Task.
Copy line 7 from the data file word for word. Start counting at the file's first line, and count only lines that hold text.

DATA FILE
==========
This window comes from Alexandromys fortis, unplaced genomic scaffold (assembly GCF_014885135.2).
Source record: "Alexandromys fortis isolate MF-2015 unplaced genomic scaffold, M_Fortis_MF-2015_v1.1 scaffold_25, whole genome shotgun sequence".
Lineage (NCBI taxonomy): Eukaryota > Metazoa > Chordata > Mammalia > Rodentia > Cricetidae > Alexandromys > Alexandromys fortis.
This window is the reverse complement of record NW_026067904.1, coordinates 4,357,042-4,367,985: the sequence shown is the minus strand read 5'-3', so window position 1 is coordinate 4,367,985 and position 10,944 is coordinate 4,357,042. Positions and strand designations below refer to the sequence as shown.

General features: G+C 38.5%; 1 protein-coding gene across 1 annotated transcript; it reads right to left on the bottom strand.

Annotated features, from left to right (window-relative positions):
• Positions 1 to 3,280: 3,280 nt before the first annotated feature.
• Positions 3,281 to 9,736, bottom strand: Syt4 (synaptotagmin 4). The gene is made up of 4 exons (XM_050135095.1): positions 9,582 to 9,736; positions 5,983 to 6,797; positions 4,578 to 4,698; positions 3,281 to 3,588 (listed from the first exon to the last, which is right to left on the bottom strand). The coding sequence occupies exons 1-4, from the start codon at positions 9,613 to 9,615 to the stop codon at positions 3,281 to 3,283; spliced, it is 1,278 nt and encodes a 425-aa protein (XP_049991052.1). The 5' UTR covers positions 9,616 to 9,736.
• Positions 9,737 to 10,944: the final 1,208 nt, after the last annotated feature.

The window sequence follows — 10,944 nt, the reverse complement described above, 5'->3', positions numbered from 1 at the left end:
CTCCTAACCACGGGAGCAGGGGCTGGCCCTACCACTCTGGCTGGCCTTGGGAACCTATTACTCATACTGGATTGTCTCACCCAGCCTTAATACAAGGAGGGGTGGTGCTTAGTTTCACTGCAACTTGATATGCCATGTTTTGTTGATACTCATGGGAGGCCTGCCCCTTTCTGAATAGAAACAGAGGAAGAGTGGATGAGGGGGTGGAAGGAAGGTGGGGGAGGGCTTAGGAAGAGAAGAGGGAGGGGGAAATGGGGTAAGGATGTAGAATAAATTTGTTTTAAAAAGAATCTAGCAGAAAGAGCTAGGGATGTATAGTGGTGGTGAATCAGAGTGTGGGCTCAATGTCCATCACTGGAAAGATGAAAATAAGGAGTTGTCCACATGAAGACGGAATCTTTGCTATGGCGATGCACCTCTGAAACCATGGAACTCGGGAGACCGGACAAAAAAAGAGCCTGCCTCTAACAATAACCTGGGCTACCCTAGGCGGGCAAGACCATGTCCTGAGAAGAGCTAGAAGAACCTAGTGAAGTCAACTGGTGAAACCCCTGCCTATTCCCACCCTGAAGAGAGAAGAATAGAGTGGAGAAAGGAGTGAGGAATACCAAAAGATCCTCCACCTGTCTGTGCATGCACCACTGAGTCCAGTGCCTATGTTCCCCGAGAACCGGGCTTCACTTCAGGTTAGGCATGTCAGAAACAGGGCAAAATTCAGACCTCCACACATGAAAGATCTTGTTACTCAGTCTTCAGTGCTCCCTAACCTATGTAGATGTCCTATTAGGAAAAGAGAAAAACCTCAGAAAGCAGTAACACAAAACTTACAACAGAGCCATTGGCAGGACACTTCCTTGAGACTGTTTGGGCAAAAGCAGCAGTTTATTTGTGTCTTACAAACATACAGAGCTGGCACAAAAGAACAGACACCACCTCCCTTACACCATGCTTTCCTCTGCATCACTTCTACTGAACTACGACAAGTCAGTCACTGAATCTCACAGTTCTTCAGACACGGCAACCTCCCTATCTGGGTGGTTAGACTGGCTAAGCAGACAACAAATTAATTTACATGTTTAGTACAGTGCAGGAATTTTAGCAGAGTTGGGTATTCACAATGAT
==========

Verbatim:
• Positions 1 to 3,280: 3,280 nt before the first annotated feature.